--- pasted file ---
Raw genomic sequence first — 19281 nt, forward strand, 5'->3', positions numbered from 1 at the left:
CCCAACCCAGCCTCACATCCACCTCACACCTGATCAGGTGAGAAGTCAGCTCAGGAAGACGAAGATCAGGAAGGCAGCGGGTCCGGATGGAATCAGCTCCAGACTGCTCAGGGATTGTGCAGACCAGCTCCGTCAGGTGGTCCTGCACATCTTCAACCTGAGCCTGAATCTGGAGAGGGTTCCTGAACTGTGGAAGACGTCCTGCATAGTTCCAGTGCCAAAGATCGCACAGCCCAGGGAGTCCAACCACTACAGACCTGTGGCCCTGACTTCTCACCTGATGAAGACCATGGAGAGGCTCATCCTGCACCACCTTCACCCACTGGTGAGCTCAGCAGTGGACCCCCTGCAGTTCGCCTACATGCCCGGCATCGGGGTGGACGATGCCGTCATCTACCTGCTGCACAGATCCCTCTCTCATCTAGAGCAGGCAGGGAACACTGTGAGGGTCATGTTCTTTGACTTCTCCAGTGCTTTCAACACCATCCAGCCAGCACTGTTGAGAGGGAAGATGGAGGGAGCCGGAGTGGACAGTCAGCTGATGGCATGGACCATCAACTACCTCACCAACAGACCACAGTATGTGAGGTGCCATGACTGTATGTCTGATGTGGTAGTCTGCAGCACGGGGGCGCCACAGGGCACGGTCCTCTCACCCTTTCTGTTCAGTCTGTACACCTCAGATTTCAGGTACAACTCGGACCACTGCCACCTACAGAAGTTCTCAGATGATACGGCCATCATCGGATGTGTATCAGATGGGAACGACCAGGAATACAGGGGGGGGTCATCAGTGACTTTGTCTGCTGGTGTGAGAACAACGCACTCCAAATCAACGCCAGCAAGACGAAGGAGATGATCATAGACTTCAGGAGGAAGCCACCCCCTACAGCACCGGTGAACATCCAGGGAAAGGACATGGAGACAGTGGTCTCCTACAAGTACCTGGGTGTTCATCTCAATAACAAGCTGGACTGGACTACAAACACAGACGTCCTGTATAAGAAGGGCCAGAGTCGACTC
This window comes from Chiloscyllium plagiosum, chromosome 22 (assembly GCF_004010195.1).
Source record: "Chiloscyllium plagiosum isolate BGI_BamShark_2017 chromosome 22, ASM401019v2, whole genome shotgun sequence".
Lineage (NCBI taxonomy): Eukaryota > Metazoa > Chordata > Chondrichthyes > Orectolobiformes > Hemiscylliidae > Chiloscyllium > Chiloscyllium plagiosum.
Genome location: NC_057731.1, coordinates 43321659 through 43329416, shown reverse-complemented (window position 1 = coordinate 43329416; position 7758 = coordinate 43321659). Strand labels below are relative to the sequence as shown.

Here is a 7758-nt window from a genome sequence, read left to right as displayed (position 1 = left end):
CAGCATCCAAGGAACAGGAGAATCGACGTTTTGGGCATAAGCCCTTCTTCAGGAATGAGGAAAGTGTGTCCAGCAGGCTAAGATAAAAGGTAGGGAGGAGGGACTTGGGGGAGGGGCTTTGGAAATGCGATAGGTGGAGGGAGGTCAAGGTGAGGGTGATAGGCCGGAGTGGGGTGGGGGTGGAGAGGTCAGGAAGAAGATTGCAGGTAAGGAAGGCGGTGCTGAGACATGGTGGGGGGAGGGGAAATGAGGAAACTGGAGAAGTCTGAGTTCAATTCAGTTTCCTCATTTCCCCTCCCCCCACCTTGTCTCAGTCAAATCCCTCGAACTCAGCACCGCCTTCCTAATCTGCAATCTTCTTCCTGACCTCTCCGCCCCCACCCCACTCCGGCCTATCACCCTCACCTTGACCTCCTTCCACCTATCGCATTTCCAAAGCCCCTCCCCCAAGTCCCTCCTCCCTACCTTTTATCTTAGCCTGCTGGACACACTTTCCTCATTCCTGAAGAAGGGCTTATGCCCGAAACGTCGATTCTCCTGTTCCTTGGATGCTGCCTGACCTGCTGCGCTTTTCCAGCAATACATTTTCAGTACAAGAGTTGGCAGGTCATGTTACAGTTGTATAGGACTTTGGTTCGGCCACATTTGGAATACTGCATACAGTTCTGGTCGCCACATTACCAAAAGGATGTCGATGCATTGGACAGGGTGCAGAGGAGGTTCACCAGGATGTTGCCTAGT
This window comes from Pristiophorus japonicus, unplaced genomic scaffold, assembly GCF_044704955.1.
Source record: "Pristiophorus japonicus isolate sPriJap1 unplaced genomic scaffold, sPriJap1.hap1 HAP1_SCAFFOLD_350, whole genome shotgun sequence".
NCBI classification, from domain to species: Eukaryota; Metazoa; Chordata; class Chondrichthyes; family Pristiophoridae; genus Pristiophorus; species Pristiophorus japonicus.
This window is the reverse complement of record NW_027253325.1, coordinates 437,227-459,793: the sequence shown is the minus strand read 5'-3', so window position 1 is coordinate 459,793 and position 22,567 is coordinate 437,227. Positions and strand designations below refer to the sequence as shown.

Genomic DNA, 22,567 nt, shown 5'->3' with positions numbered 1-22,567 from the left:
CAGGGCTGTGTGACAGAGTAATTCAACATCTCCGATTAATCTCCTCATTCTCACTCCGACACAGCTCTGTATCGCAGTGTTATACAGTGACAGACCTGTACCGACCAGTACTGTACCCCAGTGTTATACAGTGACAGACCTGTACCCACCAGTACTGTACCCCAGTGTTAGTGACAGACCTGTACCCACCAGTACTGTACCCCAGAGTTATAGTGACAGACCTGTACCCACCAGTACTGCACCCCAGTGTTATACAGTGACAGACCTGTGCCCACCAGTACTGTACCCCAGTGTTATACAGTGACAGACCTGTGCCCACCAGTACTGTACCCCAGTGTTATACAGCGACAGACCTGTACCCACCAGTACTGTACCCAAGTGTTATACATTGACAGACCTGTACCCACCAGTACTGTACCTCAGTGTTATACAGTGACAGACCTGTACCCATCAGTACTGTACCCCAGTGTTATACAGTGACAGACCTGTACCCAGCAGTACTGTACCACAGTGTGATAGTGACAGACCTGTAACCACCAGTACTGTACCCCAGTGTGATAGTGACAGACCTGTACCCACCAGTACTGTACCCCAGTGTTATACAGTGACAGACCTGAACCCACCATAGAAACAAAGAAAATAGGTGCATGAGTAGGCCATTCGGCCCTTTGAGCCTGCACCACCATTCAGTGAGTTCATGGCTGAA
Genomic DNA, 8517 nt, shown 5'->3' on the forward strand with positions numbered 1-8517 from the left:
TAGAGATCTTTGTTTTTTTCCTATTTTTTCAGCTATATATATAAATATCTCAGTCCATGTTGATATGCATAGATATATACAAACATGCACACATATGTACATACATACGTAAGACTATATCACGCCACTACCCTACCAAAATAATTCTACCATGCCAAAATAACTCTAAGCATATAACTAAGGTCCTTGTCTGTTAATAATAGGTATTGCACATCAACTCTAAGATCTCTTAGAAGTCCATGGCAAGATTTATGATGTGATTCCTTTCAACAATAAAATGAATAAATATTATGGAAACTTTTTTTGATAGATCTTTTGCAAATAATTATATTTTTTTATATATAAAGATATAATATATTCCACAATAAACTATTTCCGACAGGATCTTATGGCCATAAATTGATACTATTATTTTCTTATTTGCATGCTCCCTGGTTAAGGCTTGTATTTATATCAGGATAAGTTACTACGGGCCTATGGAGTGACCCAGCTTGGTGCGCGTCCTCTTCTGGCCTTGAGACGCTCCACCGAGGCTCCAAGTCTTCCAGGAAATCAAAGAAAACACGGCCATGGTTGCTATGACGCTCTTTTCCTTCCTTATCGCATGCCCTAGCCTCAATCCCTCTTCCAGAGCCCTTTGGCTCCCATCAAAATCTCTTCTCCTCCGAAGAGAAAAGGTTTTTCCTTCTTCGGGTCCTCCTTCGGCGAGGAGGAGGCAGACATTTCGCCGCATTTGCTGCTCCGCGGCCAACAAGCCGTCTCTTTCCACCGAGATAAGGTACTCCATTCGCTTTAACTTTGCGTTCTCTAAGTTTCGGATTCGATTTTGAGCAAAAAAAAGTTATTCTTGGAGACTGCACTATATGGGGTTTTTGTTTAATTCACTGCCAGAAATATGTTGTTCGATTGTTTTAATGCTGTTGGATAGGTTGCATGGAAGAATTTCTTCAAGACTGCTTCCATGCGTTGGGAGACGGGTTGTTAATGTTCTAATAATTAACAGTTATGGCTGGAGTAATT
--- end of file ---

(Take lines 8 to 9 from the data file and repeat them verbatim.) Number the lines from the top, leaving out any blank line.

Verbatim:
CAGCATCCAAGGAACAGGAGAATCGACGTTTTGGGCATAAGCCCTTCTTCAGGAATGAGGAAAGTGTGTCCAGCAGGCTAAGATAAAAGGTAGGGAGGAGGGACTTGGGGGAGGGGCTTTGGAAATGCGATAGGTGGAGGGAGGTCAAGGTGAGGGTGATAGGCCGGAGTGGGGTGGGGGTGGAGAGGTCAGGAAGAAGATTGCAGGTAAGGAAGGCGGTGCTGAGACATGGTGGGGGGAGGGGAAATGAGGAAACTGGAGAAGTCTGAGTTCAATTCAGTTTCCTCATTTCCCCTCCCCCCACCTTGTCTCAGTCAAATCCCTCGAACTCAGCACCGCCTTCCTAATCTGCAATCTTCTTCCTGACCTCTCCGCCCCCACCCCACTCCGGCCTATCACCCTCACCTTGACCTCCTTCCACCTATCGCATTTCCAAAGCCCCTCCCCCAAGTCCCTCCTCCCTACCTTTTATCTTAGCCTGCTGGACACACTTTCCTCATTCCTGAAGAAGGGCTTATGCCCGAAACGTCGATTCTCCTGTTCCTTGGATGCTGCCTGACCTGCTGCGCTTTTCCAGCAATACATTTTCAGTACAAGAGTTGGCAGGTCATGTTACAGTTGTATAGGACTTTGGTTCGGCCACATTTGGAATACTGCATACAGTTCTGGTCGCCACATTACCAAAAGGATGTCGATGCATTGGACAGGGTGCAGAGGAGGTTCACCAGGATGTTGCCTAGT
This window comes from Pristiophorus japonicus, unplaced genomic scaffold, assembly GCF_044704955.1.